It is a relief that the Auditor-General has been tasked to look into 1MDB’s books. Even the police are getting involved. On Sunday, IGP Tan Sri Khalid Abu Bakar said the Commercial Crimes Division, assisted by the Attorney-General’s Chambers and the Malaysian Anti-Corruption Commission, would investigate all information and reports on the issue.

One cannot emphasise enough how super-duper important it is for the Government to be completely transparent on the allegations of financial mismanagement which have purportedly led to 1MDB accumulating debts of RM42bil.

This is after all a “government-owned strategic development company” – as described by national news agency Bernama – and we citizens have the absolute right to know, once and for all, if public funds have been misused and siphoned off by unscrupulous parties. Even more importantly, if wrongdoing is proven, we must see the culprits brought to court, as promised by the Prime Minister.

Politics and the economy aside, there are other longstanding issues that add to our discontent but I will pick two: dengue and water woes.

Dengue cases have reached near epidemic proportions in the country. There has been a 105.6% increase in the number of deaths due to dengue this year so far, compared to the same period last year, according to Health Ministry director-general Datuk Dr Noor Hisham Abdullah. Although Selangor is hardest hit, the disease is spiking throughout the country, including Sabah.

I think many people are spooked enough to want to do their part. I tried to buy a popular brand of larvicide at my local pharmacy and it was completely sold out. That’s a good sign, but are we doing enough?

Finally, water. Right now, it’s raining outside but it does little to assuage my deep worry over my water supply.

Even without the ongoing spat between the Federal and Selangor governments over the water deal, dams in the state are not holding enough water to meet demands.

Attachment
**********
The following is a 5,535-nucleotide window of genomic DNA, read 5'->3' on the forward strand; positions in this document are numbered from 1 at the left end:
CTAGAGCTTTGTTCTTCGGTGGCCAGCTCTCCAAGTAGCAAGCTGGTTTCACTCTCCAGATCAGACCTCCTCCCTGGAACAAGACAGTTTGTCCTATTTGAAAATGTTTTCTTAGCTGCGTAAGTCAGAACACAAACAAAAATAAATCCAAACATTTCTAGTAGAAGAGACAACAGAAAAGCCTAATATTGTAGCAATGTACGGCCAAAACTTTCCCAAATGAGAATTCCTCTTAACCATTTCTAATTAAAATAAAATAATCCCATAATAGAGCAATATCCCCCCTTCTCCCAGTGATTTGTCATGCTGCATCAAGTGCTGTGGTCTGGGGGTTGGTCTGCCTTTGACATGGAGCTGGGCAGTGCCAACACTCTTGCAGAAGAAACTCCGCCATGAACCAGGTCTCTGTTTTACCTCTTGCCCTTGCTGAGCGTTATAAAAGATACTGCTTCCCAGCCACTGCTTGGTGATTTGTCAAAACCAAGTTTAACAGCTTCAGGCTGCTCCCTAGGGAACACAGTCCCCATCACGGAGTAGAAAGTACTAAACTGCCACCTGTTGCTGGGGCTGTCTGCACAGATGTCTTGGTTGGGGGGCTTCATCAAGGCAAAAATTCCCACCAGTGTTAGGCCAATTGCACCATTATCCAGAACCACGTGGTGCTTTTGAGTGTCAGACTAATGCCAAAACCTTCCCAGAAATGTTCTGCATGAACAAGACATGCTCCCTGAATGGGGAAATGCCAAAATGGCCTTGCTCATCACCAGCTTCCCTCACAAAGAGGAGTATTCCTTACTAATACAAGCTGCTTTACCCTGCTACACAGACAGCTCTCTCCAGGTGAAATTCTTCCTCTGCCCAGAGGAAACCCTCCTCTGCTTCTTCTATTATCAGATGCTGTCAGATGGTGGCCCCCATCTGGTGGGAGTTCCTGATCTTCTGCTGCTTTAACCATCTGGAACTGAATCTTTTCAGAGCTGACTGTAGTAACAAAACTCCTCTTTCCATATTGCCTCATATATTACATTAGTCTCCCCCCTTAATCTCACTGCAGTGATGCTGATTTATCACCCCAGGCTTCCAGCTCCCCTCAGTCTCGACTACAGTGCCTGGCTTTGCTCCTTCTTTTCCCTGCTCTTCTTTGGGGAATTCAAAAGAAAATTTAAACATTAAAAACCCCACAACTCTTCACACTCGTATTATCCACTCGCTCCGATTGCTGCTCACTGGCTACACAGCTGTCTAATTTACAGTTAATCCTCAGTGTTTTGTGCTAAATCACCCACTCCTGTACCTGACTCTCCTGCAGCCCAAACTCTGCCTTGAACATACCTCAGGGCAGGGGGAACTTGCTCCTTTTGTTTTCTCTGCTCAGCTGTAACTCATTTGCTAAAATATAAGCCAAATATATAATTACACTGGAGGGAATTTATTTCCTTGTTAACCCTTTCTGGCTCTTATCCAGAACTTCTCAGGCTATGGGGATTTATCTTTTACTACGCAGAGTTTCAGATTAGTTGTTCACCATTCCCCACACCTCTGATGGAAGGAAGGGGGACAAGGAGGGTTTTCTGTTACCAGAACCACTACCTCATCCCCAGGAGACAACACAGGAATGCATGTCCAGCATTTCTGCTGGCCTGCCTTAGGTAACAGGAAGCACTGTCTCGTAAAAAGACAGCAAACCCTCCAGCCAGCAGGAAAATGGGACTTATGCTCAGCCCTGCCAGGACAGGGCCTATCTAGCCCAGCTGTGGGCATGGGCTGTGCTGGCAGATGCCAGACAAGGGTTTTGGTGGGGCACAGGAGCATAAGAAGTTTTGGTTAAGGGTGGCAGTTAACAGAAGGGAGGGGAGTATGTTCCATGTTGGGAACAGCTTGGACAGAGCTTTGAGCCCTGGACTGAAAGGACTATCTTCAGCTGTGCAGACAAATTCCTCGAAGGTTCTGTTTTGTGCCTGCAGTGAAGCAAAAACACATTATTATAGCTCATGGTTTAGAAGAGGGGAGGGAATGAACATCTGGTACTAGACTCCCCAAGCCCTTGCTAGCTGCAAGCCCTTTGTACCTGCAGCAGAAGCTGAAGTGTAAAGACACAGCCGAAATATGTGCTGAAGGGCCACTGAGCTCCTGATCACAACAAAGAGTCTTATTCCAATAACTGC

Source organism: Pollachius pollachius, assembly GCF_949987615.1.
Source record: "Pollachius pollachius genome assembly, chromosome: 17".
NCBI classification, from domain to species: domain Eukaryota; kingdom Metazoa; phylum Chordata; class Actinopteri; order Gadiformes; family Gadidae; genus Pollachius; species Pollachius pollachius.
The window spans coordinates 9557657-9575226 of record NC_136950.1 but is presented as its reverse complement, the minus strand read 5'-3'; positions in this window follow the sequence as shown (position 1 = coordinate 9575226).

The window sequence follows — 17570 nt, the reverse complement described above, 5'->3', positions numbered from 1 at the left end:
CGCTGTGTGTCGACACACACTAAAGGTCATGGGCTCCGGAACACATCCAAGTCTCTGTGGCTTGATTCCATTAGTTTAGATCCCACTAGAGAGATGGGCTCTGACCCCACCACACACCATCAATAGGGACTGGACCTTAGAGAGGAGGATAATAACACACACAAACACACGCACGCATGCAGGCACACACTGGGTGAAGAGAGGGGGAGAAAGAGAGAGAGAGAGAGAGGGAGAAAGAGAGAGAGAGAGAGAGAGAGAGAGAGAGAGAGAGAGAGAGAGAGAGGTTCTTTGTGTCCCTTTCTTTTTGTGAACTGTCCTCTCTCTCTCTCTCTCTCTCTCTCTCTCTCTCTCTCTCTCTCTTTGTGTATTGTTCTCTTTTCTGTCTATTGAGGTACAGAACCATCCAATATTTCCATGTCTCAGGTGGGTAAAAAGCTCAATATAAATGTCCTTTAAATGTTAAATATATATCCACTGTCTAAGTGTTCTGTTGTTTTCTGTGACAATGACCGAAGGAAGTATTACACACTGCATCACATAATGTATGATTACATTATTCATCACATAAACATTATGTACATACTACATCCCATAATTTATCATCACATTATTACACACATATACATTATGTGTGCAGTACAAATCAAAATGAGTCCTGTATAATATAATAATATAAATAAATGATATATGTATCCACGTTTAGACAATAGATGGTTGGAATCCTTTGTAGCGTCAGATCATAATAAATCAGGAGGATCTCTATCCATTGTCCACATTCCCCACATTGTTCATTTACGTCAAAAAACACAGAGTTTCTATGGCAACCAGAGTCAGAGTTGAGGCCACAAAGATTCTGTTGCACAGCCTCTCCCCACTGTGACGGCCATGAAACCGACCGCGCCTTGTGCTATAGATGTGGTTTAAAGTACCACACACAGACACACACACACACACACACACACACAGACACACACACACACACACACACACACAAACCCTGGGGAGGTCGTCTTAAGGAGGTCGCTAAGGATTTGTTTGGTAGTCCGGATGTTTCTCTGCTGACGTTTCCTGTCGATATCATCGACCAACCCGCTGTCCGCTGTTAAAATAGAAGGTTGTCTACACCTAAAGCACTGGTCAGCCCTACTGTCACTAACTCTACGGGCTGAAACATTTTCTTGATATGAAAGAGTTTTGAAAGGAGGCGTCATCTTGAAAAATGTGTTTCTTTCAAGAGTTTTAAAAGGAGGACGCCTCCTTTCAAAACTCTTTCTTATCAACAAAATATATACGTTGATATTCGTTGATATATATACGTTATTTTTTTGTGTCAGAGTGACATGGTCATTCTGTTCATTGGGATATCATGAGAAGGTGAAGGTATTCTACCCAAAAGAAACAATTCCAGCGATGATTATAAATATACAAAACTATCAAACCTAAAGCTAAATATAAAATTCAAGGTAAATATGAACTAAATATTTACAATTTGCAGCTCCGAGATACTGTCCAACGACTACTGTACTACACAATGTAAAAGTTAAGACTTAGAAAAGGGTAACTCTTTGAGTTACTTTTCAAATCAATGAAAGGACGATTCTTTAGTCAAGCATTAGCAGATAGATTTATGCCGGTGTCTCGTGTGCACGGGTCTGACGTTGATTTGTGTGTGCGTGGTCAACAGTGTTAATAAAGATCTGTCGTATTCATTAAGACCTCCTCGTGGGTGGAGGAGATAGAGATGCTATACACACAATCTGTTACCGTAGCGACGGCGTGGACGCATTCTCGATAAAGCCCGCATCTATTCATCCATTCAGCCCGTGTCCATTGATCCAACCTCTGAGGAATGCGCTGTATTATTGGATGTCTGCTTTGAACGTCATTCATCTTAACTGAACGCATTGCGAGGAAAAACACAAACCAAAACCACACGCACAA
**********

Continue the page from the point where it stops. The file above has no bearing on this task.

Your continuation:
As The Star reported on Feb 22, the water level in the Sungai Selangor dam which serves 60% of the Klang Valley, is receding so fast we may not have enough reserves to last the coming dry season. Dams are also drying up in several parts of the country – Johor, Negri Sembilan, Sabah – for a variety of reasons: over-development, illegal farms, climate change, pollution and so on.

It was around this time last year that thousands of people suffered water cuts during the drought season and in this column I urged the authorities to consider other water saving methods like those practised in Australia, because rationing only reduced usage by a mere 7% .

One year on, it doesn’t look like anything has changed, just expect water cuts and rationing. And maybe cloud seeding.

It may seem the wrong thing to say when people are already grappling with higher costs of living and GST, but I think we should pay more for our treated water and I am absolutely against giving it free to anyone.

It may have been a populist move by the Selangor government in the past, but it is idiocy now. As long as this commodity is not treated as precious, it will literally go down the drain.

So just how long will our winter of discontent last? It will depend on the kind of tough decisions and actions we are willing to take as leaders and citizens. Meanwhile, try to stay calm and keep warm.

> The opposite of “discontent” is “content” which means “in a state of peaceful happiness”. Aunty hopes that is still within our reach. Feedback: junewong@thestar.com.my.

>The views expressed are entirely the writer’s own.



Tags / Keywords: hudud, national issues, happiness